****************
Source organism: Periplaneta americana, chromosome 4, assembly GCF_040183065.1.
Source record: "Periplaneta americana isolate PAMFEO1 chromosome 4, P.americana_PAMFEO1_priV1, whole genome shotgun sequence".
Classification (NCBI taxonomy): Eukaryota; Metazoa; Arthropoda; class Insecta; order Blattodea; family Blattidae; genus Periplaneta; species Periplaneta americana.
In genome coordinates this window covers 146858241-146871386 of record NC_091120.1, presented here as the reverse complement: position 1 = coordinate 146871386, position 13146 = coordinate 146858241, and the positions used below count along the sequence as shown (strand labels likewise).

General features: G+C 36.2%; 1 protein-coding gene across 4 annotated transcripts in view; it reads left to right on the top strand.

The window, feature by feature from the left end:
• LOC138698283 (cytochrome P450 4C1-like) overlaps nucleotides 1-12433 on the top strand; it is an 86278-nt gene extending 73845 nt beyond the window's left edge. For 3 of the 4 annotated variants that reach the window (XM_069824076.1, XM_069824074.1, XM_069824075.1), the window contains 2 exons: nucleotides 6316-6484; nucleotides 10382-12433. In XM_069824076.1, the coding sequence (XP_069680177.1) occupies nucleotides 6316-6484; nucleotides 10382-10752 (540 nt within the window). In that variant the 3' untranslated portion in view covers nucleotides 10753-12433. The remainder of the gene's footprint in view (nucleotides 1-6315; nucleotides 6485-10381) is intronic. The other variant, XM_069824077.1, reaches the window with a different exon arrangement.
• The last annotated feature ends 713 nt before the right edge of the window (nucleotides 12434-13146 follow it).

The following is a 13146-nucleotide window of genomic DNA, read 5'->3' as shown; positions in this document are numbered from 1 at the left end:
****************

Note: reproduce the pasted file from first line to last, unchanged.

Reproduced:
Source organism: Periplaneta americana, chromosome 4, assembly GCF_040183065.1.
Source record: "Periplaneta americana isolate PAMFEO1 chromosome 4, P.americana_PAMFEO1_priV1, whole genome shotgun sequence".
Classification (NCBI taxonomy): Eukaryota; Metazoa; Arthropoda; class Insecta; order Blattodea; family Blattidae; genus Periplaneta; species Periplaneta americana.
In genome coordinates this window covers 146858241-146871386 of record NC_091120.1, presented here as the reverse complement: position 1 = coordinate 146871386, position 13146 = coordinate 146858241, and the positions used below count along the sequence as shown (strand labels likewise).

General features: G+C 36.2%; 1 protein-coding gene across 4 annotated transcripts in view; it reads left to right on the top strand.

The window, feature by feature from the left end:
• LOC138698283 (cytochrome P450 4C1-like) overlaps nucleotides 1-12433 on the top strand; it is an 86278-nt gene extending 73845 nt beyond the window's left edge. For 3 of the 4 annotated variants that reach the window (XM_069824076.1, XM_069824074.1, XM_069824075.1), the window contains 2 exons: nucleotides 6316-6484; nucleotides 10382-12433. In XM_069824076.1, the coding sequence (XP_069680177.1) occupies nucleotides 6316-6484; nucleotides 10382-10752 (540 nt within the window). In that variant the 3' untranslated portion in view covers nucleotides 10753-12433. The remainder of the gene's footprint in view (nucleotides 1-6315; nucleotides 6485-10381) is intronic. The other variant, XM_069824077.1, reaches the window with a different exon arrangement.
• The last annotated feature ends 713 nt before the right edge of the window (nucleotides 12434-13146 follow it).

The following is a 13146-nucleotide window of genomic DNA, read 5'->3' as shown; positions in this document are numbered from 1 at the left end: